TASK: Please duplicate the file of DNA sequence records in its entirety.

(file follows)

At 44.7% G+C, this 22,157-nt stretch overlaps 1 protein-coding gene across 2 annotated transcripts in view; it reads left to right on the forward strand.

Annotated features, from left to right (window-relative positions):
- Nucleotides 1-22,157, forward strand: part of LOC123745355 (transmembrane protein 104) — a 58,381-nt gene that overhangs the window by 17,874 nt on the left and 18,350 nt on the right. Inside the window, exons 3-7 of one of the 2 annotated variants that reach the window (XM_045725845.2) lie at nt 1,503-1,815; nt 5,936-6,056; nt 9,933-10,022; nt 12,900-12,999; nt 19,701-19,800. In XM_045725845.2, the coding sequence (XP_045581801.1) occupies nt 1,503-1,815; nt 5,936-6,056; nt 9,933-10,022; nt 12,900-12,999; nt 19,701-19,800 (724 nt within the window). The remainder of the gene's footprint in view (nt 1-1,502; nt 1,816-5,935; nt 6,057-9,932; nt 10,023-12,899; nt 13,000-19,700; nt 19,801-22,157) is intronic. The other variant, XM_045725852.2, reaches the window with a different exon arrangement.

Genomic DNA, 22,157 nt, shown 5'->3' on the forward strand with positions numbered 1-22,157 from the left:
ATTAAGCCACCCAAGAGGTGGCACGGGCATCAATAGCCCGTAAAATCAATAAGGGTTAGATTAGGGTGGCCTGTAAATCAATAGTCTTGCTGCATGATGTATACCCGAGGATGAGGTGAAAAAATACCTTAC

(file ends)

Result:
At 44.7% G+C, this 22,157-nt stretch overlaps 1 protein-coding gene across 2 annotated transcripts in view; it reads left to right on the forward strand.

Annotated features, from left to right (window-relative positions):
- Nucleotides 1-22,157, forward strand: part of LOC123745355 (transmembrane protein 104) — a 58,381-nt gene that overhangs the window by 17,874 nt on the left and 18,350 nt on the right. Inside the window, exons 3-7 of one of the 2 annotated variants that reach the window (XM_045725845.2) lie at nt 1,503-1,815; nt 5,936-6,056; nt 9,933-10,022; nt 12,900-12,999; nt 19,701-19,800. In XM_045725845.2, the coding sequence (XP_045581801.1) occupies nt 1,503-1,815; nt 5,936-6,056; nt 9,933-10,022; nt 12,900-12,999; nt 19,701-19,800 (724 nt within the window). The remainder of the gene's footprint in view (nt 1-1,502; nt 1,816-5,935; nt 6,057-9,932; nt 10,023-12,899; nt 13,000-19,700; nt 19,801-22,157) is intronic. The other variant, XM_045725852.2, reaches the window with a different exon arrangement.

Genomic DNA, 22,157 nt, shown 5'->3' on the forward strand with positions numbered 1-22,157 from the left:
ATTAAGCCACCCAAGAGGTGGCACGGGCATCAATAGCCCGTAAAATCAATAAGGGTTAGATTAGGGTGGCCTGTAAATCAATAGTCTTGCTGCATGATGTATACCCGAGGATGAGGTGAAAAAATACCTTAC